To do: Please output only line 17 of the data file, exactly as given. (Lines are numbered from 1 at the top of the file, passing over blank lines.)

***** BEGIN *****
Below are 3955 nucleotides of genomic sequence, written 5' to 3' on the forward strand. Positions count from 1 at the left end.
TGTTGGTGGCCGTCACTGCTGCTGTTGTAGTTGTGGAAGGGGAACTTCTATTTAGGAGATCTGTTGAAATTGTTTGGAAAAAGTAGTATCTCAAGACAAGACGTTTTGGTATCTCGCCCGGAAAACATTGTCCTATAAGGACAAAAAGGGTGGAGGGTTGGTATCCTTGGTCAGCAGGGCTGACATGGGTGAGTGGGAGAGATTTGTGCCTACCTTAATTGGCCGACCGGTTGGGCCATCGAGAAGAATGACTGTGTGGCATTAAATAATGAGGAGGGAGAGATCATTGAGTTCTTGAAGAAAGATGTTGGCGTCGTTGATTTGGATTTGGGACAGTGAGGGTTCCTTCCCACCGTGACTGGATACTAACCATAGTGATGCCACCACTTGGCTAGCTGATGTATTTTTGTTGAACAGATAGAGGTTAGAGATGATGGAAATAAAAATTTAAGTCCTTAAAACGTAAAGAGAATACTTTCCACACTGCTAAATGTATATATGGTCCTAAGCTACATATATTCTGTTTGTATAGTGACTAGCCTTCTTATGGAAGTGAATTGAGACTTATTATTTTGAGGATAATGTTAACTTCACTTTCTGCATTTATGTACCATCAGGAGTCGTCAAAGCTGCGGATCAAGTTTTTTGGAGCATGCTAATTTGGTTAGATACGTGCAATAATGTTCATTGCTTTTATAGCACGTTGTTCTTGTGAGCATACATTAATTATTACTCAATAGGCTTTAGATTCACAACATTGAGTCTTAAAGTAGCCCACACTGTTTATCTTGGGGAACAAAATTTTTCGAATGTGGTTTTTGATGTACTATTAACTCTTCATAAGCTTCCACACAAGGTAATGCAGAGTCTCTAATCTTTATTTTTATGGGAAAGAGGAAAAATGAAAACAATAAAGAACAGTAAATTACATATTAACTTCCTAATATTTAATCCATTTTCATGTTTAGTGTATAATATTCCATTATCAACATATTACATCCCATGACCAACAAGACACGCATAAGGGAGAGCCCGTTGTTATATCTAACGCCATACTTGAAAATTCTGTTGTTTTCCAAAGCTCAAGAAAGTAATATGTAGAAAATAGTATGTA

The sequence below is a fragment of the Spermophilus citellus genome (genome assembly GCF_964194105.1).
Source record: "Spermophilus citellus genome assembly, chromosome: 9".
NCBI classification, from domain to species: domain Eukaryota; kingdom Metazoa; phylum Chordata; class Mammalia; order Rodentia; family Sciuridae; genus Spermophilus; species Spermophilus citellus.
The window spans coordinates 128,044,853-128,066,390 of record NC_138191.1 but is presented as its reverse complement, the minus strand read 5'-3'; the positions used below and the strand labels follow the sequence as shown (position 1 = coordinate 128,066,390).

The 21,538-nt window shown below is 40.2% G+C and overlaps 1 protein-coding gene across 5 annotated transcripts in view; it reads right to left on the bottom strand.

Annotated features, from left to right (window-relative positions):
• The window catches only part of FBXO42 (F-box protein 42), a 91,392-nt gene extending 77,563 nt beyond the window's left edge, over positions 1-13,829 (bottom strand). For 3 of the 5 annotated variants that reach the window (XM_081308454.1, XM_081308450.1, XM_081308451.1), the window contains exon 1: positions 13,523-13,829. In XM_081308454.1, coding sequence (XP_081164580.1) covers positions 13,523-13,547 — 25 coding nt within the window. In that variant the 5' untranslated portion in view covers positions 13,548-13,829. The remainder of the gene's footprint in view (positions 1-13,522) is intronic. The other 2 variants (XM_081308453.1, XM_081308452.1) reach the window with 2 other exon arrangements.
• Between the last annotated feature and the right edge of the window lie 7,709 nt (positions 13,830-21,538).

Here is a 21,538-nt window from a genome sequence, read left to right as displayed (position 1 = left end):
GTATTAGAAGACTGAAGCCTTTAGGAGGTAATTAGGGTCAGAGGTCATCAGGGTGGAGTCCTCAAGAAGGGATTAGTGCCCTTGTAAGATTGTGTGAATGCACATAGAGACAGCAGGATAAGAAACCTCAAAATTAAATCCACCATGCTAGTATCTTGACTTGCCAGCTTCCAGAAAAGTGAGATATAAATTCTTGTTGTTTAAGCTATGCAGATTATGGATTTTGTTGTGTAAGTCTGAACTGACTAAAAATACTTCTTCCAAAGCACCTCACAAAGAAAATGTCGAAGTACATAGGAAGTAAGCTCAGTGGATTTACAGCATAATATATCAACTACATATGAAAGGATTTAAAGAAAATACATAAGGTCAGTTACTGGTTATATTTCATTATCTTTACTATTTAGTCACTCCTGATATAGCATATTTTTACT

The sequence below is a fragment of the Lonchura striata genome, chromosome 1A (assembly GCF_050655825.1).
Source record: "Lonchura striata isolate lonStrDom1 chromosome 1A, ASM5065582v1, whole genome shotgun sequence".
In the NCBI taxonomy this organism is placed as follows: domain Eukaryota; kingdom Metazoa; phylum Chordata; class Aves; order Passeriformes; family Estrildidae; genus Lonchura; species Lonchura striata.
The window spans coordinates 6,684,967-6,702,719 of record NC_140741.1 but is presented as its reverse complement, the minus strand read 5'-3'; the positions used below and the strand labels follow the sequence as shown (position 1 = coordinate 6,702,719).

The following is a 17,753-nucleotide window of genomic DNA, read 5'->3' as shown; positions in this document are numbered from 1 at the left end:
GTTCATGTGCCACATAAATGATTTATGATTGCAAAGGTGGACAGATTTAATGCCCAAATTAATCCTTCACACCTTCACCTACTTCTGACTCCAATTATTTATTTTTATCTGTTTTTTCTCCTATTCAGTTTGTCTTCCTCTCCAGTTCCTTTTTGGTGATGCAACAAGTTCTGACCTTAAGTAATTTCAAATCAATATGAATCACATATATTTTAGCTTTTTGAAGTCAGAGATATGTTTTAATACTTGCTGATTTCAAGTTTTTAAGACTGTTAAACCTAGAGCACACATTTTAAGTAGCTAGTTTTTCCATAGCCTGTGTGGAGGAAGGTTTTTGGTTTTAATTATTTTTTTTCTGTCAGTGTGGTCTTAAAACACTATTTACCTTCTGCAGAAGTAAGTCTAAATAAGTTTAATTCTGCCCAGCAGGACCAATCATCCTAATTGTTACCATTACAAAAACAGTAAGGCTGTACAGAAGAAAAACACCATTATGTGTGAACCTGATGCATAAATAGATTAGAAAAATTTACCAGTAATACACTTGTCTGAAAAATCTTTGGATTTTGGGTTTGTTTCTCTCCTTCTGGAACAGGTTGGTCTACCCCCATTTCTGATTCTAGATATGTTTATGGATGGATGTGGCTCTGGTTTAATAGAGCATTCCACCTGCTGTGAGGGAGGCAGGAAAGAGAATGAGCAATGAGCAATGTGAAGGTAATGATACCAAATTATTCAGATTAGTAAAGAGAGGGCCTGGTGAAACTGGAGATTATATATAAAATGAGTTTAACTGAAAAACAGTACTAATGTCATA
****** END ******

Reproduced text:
The following is a 17,753-nucleotide window of genomic DNA, read 5'->3' as shown; positions in this document are numbered from 1 at the left end: